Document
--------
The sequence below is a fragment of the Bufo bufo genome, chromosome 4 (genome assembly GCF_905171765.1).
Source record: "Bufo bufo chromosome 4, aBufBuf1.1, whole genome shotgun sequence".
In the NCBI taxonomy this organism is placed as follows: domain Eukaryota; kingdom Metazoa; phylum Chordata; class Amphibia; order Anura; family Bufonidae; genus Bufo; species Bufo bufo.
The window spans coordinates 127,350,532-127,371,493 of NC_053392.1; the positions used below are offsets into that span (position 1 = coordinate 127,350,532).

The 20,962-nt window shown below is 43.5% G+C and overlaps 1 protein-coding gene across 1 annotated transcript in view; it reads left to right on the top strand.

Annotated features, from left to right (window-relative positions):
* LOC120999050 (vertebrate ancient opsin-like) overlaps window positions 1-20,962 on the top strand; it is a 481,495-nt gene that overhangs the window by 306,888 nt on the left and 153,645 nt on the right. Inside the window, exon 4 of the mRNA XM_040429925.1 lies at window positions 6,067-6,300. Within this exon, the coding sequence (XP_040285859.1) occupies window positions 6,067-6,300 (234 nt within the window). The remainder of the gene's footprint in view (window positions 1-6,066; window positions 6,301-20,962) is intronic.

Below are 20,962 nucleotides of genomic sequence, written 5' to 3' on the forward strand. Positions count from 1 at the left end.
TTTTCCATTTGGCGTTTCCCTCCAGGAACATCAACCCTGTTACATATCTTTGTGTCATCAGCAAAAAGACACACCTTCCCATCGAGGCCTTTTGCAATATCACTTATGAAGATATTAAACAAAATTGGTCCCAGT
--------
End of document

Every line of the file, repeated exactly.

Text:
The sequence below is a fragment of the Bufo bufo genome, chromosome 4 (genome assembly GCF_905171765.1).
Source record: "Bufo bufo chromosome 4, aBufBuf1.1, whole genome shotgun sequence".
In the NCBI taxonomy this organism is placed as follows: domain Eukaryota; kingdom Metazoa; phylum Chordata; class Amphibia; order Anura; family Bufonidae; genus Bufo; species Bufo bufo.
The window spans coordinates 127,350,532-127,371,493 of NC_053392.1; the positions used below are offsets into that span (position 1 = coordinate 127,350,532).

The 20,962-nt window shown below is 43.5% G+C and overlaps 1 protein-coding gene across 1 annotated transcript in view; it reads left to right on the top strand.

Annotated features, from left to right (window-relative positions):
* LOC120999050 (vertebrate ancient opsin-like) overlaps window positions 1-20,962 on the top strand; it is a 481,495-nt gene that overhangs the window by 306,888 nt on the left and 153,645 nt on the right. Inside the window, exon 4 of the mRNA XM_040429925.1 lies at window positions 6,067-6,300. Within this exon, the coding sequence (XP_040285859.1) occupies window positions 6,067-6,300 (234 nt within the window). The remainder of the gene's footprint in view (window positions 1-6,066; window positions 6,301-20,962) is intronic.

Below are 20,962 nucleotides of genomic sequence, written 5' to 3' on the forward strand. Positions count from 1 at the left end.
TTTTCCATTTGGCGTTTCCCTCCAGGAACATCAACCCTGTTACATATCTTTGTGTCATCAGCAAAAAGACACACCTTCCCATCGAGGCCTTTTGCAATATCACTTATGAAGATATTAAACAAAATTGGTCCCAGT